1. The petitioners have been bound over Under Section 110(e) and (f), Criminal P.C. for habitually committing offences involving a breach of peace, to wit, attempts to rape, and they have also been deemed, by virtue of this habitual practice, to be desperate and dangerous members of a community, whom it is not safe to leave at large without furnishing security. This order was confirmed on appeal by the learned Sessions Judge of Bellary. It has been contended for the petitioners that attempts of rape do not involve a breach of the peace, that they are not desperate and dangerous to the community, and that it was illegal to try the three petitioners together. The principal case quoted before me from which it was sought to deduce that an attempt to commit rape does not involve a breach of the peace is Arun Samanta v. Emperor (1903) 30 Cal 366 In that case, the counter-petitioners were found to have been attempting to seduce women and of behaving obscenely towards them. It was rightly pointed out that before a person could be bound over Under Section 110 (e) he must be found to have committed offences of which a breach of the peace was a necessary constituent. Reference was made to Section 106, Criminal P.C. for ascertaining the meaning of 'breach of the peace' and it was held that from the wording of Section 106, it was clear that a 'breach of the peace' was not involved in committing offences such as the accused in that case were found to have been guilty of. Section 106 makes it quite clear that an assault is an offence involving a breach of the peace; and clearly an attempt to rape does involve an assault upon the person against whom this offence is committed. In Akhoy Kumar Chatterjee v. Queen Empress 5 C.W.N. 249. The accused was found to have been guilty of certain lewd behavior and of making improper gestures towards women; but these acts were not of such a nature as to amount to any assault or to any act of violence or force against the person. In Muhammad Asghar Khan v. Emperor (1915) 2 A.I.R. All 352 the counter, petitioners had made certain indecent overtures towards boys. It seems however clear that as in the case before us, the offences committed involved assaults, force, and violence, they did involve a breach of the peace.
2. Seven charges were framed in the preliminary order Under Section 112. Pour of them were of attempts to rape P. Ws. 3, 4, 5 and the wife of P.W. 6. Two others related to the first counter-petitioner only, and one to counter petitioners 1 and 2 jointly. The learned Sessions Judge has ignored the charges relating to counter petitioners 1 and 2 only and has considered the case against the three counter-petitioners of being jointly responsible for the attacks on the four women. Clearly, this was a case in which it was not only permissible for the accused to be tried jointly, but was a case in which the accused should have been tried jointly; for, they acted together in committing these offences. It would have been better not to have added the specific charges against counter-petitioners 1 and 2; but as the learned Judge pointed out, these charges were trivial and hardly relevant to the matter under enquiry. I do not think that the counter-petitioners have been in any way prejudiced by these additional charges being tacked on to the four for which they were jointly responsible. In re Kutti Goundan (1925) 12 A.I.R. Mad 189 which has been relied on by the learned advocate for the counter-petitioners, only two charges were common to all the persons tried; and it was found that the evidence of association of the various persons tried was weak. In Hari Telang v. Queen-Empress (1900) 27 Cal 781 also there were only two counts common to all the counter-petitioners. In every case it has to be considered how far the evidence proves association and how far the various persons tried are prejudiced by a joint trial. In the present case, I am satisfied that the joint trial was desirable as well as permissible.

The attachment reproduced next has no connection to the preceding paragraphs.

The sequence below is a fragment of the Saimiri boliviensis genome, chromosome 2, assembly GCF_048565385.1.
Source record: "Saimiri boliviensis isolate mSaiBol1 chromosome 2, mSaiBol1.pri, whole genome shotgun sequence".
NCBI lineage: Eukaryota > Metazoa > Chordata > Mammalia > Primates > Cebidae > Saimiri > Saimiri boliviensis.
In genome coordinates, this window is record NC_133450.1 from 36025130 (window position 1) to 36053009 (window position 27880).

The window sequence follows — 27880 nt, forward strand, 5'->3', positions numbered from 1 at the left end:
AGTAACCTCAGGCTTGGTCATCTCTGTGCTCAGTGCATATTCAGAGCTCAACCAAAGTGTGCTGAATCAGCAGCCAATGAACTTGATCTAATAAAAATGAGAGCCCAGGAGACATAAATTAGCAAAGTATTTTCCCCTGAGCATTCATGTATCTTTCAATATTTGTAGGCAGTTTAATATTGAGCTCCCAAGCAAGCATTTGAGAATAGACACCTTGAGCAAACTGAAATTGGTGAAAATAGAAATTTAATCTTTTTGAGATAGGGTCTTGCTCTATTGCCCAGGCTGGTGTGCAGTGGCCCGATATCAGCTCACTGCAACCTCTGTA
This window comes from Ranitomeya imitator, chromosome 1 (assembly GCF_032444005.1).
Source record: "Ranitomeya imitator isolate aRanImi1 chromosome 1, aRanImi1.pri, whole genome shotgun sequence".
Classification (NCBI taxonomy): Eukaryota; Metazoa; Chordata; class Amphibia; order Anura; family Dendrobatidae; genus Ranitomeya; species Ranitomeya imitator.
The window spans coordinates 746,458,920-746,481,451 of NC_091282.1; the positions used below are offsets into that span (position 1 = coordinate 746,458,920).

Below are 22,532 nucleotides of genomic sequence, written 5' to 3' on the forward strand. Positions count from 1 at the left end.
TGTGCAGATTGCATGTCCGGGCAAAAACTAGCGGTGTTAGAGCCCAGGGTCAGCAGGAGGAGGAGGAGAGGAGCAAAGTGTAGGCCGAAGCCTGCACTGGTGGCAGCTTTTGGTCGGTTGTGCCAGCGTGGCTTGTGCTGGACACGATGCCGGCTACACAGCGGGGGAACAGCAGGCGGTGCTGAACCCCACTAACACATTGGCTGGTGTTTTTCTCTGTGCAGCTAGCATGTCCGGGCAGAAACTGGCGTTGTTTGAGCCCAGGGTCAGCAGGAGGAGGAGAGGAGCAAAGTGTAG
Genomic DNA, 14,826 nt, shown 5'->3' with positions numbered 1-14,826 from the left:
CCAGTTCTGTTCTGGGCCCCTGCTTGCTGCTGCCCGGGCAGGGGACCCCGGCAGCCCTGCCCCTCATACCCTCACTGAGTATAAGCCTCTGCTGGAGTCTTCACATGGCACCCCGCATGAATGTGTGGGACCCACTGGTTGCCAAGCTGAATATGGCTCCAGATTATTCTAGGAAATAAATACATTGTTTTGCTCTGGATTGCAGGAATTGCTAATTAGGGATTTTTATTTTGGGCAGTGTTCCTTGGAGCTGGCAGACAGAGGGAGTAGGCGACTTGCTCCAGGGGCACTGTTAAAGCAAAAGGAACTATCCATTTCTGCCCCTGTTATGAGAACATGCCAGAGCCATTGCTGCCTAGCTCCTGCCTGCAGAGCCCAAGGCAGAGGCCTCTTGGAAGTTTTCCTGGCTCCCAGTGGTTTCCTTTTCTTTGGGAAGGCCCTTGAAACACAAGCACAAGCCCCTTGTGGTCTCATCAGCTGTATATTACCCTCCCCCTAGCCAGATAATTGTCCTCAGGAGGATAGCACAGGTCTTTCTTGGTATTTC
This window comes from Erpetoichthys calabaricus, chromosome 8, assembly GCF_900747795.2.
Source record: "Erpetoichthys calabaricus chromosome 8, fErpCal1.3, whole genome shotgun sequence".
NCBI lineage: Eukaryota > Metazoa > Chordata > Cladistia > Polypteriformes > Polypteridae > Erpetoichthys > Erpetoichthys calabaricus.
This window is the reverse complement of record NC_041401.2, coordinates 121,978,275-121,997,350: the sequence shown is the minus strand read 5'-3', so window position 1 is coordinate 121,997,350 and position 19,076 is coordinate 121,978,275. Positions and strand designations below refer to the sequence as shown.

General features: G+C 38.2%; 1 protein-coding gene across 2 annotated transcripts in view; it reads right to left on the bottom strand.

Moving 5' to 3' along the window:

3. Emphasis has rightly been laid on the fact that although the evidence is that specific offences Under the Penal Code were committed, with respect to which charges of complaints should have been made to the village Magistrate and trial under the Penal Code could have taken place; yet P. Ws. 3, 5 and the wife of P.W. 6 made no complaint to any person in authority. That is explained by the facts that the offences were against their modesty and that a complaint might have brought disgrace upon them, their bus bands and their families P. Ws. 3, 4 and 5 would, even today, not have come forward and spoken to the attacks upon them had it not been for the fact that the unfortunate wife of P.W. 6 was thrown into such despair by the attack made on her that she committed suicide. P. Ws. 3 to 5 were driven to speak to the attacks upon them in order that some action might be taken against the counter-petitioners to prevent a recurrence of such attacks in the future. I therefore agree with the Courts below that the accused were habitually committing offences involving a breach of the peace and that as they are in the habit of waylaying women working in fields and attempting to rape them, they are desperate characters whom it is dangerous to leave at large without calling upon them to furnish security. I therefore think that the order passed was justifiable and accordingly dismiss this petition.